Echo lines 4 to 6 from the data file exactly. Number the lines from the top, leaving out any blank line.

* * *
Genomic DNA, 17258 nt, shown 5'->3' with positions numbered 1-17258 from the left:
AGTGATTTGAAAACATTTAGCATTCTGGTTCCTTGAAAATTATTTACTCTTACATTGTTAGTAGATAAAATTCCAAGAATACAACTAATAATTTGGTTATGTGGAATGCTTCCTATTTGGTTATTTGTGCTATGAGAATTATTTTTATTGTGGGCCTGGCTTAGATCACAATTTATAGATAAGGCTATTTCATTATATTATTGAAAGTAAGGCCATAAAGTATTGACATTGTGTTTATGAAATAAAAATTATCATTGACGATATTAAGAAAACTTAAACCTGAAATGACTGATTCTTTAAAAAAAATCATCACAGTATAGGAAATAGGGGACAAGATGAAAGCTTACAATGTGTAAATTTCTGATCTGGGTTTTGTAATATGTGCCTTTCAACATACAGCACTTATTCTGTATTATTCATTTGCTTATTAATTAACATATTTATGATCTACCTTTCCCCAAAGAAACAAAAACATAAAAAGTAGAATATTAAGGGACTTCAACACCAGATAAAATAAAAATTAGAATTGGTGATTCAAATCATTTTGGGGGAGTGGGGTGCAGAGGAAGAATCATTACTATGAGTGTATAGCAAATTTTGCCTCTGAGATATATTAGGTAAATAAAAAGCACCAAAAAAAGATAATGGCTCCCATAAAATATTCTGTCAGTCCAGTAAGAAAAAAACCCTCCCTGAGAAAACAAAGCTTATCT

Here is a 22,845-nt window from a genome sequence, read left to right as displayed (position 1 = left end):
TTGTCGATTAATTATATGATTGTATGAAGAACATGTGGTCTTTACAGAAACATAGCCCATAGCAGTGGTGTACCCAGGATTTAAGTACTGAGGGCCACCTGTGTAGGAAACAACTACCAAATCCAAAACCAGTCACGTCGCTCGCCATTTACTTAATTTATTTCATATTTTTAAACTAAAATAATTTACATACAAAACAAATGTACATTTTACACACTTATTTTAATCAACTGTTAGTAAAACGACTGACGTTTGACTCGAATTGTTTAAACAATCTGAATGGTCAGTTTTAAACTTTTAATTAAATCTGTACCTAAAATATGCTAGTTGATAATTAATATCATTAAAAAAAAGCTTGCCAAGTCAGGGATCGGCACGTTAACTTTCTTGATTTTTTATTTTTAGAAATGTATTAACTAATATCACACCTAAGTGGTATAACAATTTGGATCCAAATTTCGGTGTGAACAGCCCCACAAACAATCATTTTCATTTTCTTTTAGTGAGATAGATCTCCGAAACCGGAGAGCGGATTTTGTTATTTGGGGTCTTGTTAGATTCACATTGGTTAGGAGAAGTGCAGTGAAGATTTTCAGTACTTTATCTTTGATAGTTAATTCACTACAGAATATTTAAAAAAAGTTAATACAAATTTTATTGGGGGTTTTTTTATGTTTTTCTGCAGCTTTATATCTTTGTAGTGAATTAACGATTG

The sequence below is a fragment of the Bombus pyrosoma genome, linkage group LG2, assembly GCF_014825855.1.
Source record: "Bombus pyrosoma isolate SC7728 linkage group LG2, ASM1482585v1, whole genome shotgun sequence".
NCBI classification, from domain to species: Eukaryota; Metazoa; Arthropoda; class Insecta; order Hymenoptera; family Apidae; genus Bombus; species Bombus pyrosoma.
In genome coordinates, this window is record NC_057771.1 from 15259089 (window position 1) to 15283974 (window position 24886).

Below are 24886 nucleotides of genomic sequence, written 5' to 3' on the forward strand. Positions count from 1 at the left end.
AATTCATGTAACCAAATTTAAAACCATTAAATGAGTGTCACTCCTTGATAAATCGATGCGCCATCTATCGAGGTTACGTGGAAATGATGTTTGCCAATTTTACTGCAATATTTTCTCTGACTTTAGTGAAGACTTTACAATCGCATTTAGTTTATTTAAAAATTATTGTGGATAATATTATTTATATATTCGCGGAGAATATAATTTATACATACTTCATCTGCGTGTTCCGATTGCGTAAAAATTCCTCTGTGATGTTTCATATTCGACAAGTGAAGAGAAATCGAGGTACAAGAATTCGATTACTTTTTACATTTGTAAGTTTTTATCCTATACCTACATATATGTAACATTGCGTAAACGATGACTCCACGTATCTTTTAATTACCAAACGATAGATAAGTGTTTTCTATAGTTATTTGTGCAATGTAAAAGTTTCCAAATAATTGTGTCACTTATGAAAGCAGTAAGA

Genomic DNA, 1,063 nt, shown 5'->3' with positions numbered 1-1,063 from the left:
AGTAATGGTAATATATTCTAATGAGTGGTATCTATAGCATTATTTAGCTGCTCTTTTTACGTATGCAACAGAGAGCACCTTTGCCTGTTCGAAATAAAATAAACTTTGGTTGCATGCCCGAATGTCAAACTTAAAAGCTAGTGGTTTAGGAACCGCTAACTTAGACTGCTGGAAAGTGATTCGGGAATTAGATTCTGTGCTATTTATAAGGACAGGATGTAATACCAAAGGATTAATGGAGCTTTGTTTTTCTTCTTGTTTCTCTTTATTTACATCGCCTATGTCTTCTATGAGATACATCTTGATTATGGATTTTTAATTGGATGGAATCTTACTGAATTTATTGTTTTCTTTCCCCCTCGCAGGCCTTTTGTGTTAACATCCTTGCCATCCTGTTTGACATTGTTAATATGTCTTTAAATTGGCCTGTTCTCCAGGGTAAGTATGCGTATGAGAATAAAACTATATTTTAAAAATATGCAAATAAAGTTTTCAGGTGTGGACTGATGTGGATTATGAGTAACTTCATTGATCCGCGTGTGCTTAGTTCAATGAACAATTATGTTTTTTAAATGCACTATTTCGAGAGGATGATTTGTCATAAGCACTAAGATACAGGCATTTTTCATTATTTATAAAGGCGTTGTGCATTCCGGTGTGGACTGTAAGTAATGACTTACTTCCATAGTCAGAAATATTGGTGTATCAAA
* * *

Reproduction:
TTGTCGATTAATTATATGATTGTATGAAGAACATGTGGTCTTTACAGAAACATAGCCCATAGCAGTGGTGTACCCAGGATTTAAGTACTGAGGGCCACCTGTGTAGGAAACAACTACCAAATCCAAAACCAGTCACGTCGCTCGCCATTTACTTAATTTATTTCATATTTTTAAACTAAAATAATTTACATACAAAACAAATGTACATTTTACACACTTATTTTAATCAACTGTTAGTAAAACGACTGACGTTTGACTCGAATTGTTTAAACAATCTGAATGGTCAGTTTTAAACTTTTAATTAAATCTGTACCTAAAATATGCTAGTTGATAATTAATATCATTAAAAAAAAGCTTGCCAAGTCAGGGATCGGCACGTTAACTTTCTTGATTTTTTATTTTTAGAAATGTATTAACTAATATCACACCTAAGTGGTATAACAATTTGGATCCAAATTTCGGTGTGAACAGCCCCACAAACAATCATTTTCATTTTCTTTTAGTGAGATAGATCTCCGAAACCGGAGAGCGGATTTTGTTATTTGGGGTCTTGTTAGATTCACATTGGTTAGGAGAAGTGCAGTGAAGATTTTCAGTACTTTATCTTTGATAGTTAATTCACTACAGAATATTTAAAAAAAGTTAATACAAATTTTATTGGGGGTTTTTTTATGTTTTTCTGCAGCTTTATATCTTTGTAGTGAATTAACGATTG

The sequence below is a fragment of the Bombus pyrosoma genome, linkage group LG2, assembly GCF_014825855.1.
Source record: "Bombus pyrosoma isolate SC7728 linkage group LG2, ASM1482585v1, whole genome shotgun sequence".